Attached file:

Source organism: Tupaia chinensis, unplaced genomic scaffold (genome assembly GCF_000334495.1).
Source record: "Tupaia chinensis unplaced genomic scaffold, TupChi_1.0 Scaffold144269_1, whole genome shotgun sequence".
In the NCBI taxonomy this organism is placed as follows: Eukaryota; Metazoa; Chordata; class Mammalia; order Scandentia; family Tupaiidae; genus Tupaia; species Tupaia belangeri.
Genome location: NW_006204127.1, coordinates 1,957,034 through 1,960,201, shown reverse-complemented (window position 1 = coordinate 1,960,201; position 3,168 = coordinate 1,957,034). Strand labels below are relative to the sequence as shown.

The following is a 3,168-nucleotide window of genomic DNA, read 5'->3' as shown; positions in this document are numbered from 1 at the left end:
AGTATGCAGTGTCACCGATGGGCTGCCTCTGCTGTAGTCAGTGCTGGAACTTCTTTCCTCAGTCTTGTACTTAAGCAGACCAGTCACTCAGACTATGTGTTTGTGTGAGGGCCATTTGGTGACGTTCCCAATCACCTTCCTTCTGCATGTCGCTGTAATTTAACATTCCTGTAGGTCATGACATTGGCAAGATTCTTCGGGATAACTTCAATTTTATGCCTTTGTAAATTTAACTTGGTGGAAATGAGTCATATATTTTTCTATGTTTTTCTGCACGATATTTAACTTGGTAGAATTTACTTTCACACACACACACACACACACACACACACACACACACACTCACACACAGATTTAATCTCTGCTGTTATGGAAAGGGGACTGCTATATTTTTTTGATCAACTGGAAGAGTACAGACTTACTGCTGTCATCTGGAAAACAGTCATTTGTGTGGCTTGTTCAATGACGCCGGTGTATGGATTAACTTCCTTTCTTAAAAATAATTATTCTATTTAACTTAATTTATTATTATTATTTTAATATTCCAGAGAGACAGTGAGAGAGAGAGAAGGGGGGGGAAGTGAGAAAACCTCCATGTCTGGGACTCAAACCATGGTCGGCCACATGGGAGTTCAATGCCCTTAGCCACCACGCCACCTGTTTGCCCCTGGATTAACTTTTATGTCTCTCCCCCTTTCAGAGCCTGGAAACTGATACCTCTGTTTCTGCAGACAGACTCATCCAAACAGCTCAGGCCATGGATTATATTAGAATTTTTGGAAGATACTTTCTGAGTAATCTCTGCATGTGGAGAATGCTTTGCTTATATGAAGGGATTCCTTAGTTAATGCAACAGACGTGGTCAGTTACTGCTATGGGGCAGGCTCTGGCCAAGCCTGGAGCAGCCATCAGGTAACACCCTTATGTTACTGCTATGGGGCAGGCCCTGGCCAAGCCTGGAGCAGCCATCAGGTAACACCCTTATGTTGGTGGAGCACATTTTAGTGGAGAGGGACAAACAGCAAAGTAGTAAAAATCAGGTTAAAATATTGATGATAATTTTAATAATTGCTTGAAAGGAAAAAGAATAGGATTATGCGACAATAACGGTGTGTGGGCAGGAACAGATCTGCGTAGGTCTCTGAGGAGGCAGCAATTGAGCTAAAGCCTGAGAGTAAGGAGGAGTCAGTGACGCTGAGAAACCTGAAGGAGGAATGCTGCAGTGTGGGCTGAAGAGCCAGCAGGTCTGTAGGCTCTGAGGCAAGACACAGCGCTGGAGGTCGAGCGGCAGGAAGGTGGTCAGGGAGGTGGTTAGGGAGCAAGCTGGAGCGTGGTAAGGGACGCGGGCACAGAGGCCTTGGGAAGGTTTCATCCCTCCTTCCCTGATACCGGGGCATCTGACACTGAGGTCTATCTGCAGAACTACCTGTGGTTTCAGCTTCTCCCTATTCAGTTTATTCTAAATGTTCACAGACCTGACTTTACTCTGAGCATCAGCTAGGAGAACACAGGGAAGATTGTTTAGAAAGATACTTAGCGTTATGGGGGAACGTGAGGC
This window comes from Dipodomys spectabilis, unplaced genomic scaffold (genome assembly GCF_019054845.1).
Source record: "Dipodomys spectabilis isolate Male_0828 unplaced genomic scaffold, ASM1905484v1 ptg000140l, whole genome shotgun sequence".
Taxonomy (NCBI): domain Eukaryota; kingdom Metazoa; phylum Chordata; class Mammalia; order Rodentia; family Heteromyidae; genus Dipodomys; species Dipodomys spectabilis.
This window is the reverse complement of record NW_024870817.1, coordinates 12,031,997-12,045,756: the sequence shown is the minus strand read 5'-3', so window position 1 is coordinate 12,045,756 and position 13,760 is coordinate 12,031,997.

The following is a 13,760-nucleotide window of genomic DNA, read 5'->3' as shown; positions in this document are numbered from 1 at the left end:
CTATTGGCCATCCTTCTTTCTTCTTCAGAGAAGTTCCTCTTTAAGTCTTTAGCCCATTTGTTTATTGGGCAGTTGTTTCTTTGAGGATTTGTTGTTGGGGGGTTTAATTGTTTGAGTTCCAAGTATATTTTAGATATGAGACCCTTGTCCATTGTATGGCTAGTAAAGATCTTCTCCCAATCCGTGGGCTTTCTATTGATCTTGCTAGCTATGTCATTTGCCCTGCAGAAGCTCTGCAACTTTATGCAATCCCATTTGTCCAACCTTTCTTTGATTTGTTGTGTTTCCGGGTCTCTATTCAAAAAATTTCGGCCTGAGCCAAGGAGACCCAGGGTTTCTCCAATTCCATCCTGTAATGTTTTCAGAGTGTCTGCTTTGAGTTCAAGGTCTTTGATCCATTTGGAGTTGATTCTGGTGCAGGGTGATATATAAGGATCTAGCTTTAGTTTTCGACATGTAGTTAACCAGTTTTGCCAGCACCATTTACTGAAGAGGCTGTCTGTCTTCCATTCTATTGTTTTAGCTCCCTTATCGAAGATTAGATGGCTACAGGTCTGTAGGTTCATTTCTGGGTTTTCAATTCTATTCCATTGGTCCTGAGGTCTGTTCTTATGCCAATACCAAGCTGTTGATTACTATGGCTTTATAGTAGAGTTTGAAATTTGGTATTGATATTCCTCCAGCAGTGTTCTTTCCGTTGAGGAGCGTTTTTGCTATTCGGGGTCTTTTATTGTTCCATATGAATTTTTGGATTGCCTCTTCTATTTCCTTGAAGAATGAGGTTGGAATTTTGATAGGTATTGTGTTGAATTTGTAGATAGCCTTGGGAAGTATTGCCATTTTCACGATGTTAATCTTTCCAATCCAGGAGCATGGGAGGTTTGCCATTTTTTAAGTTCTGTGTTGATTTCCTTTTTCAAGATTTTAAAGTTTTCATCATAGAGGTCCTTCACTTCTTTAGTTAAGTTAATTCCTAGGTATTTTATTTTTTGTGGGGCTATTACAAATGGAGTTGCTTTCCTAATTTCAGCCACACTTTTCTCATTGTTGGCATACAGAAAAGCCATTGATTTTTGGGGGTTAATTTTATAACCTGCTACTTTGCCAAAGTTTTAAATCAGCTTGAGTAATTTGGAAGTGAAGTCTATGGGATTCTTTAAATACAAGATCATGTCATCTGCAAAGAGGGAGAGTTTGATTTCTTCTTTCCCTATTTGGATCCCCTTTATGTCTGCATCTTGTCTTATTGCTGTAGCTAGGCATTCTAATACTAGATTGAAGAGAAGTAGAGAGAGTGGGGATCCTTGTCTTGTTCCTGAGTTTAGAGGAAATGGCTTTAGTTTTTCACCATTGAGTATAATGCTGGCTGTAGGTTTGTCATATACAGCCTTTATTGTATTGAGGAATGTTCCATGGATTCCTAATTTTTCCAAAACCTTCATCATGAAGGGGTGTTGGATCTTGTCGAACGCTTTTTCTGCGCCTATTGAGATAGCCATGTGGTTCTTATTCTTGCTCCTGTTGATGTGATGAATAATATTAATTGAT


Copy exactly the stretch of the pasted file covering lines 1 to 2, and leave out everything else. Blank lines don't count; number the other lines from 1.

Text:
Source organism: Tupaia chinensis, unplaced genomic scaffold (genome assembly GCF_000334495.1).
Source record: "Tupaia chinensis unplaced genomic scaffold, TupChi_1.0 Scaffold144269_1, whole genome shotgun sequence".